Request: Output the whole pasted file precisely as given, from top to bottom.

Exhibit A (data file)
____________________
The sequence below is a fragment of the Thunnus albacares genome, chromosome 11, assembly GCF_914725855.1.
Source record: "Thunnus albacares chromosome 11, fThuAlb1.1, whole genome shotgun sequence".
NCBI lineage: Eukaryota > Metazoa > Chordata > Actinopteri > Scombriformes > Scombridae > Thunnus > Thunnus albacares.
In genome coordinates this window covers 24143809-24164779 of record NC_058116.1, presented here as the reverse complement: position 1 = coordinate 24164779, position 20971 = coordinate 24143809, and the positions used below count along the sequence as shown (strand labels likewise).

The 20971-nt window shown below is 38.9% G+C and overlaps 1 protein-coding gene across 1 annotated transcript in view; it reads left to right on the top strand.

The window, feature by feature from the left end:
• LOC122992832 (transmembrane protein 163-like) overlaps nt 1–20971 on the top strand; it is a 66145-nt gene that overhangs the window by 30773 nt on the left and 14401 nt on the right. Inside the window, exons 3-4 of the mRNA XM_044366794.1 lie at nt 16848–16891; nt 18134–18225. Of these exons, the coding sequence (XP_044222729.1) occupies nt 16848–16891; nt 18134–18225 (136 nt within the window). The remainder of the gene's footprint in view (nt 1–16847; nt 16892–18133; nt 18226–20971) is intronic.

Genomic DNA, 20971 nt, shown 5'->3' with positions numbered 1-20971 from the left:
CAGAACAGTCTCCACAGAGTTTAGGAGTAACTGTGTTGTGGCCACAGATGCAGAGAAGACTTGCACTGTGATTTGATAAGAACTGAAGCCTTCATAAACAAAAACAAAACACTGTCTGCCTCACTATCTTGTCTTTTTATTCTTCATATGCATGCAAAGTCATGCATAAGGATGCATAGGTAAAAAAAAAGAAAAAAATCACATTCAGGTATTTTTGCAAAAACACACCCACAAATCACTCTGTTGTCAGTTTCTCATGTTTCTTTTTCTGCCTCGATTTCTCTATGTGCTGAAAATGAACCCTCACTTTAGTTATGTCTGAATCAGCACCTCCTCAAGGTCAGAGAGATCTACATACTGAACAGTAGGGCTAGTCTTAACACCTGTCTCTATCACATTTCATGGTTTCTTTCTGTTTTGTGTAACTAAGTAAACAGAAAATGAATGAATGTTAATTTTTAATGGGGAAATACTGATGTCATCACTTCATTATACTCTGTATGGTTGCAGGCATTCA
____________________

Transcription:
The sequence below is a fragment of the Thunnus albacares genome, chromosome 11, assembly GCF_914725855.1.
Source record: "Thunnus albacares chromosome 11, fThuAlb1.1, whole genome shotgun sequence".
NCBI lineage: Eukaryota > Metazoa > Chordata > Actinopteri > Scombriformes > Scombridae > Thunnus > Thunnus albacares.
In genome coordinates this window covers 24143809-24164779 of record NC_058116.1, presented here as the reverse complement: position 1 = coordinate 24164779, position 20971 = coordinate 24143809, and the positions used below count along the sequence as shown (strand labels likewise).

The 20971-nt window shown below is 38.9% G+C and overlaps 1 protein-coding gene across 1 annotated transcript in view; it reads left to right on the top strand.

The window, feature by feature from the left end:
• LOC122992832 (transmembrane protein 163-like) overlaps nt 1–20971 on the top strand; it is a 66145-nt gene that overhangs the window by 30773 nt on the left and 14401 nt on the right. Inside the window, exons 3-4 of the mRNA XM_044366794.1 lie at nt 16848–16891; nt 18134–18225. Of these exons, the coding sequence (XP_044222729.1) occupies nt 16848–16891; nt 18134–18225 (136 nt within the window). The remainder of the gene's footprint in view (nt 1–16847; nt 16892–18133; nt 18226–20971) is intronic.

Genomic DNA, 20971 nt, shown 5'->3' with positions numbered 1-20971 from the left:
CAGAACAGTCTCCACAGAGTTTAGGAGTAACTGTGTTGTGGCCACAGATGCAGAGAAGACTTGCACTGTGATTTGATAAGAACTGAAGCCTTCATAAACAAAAACAAAACACTGTCTGCCTCACTATCTTGTCTTTTTATTCTTCATATGCATGCAAAGTCATGCATAAGGATGCATAGGTAAAAAAAAAGAAAAAAATCACATTCAGGTATTTTTGCAAAAACACACCCACAAATCACTCTGTTGTCAGTTTCTCATGTTTCTTTTTCTGCCTCGATTTCTCTATGTGCTGAAAATGAACCCTCACTTTAGTTATGTCTGAATCAGCACCTCCTCAAGGTCAGAGAGATCTACATACTGAACAGTAGGGCTAGTCTTAACACCTGTCTCTATCACATTTCATGGTTTCTTTCTGTTTTGTGTAACTAAGTAAACAGAAAATGAATGAATGTTAATTTTTAATGGGGAAATACTGATGTCATCACTTCATTATACTCTGTATGGTTGCAGGCATTCA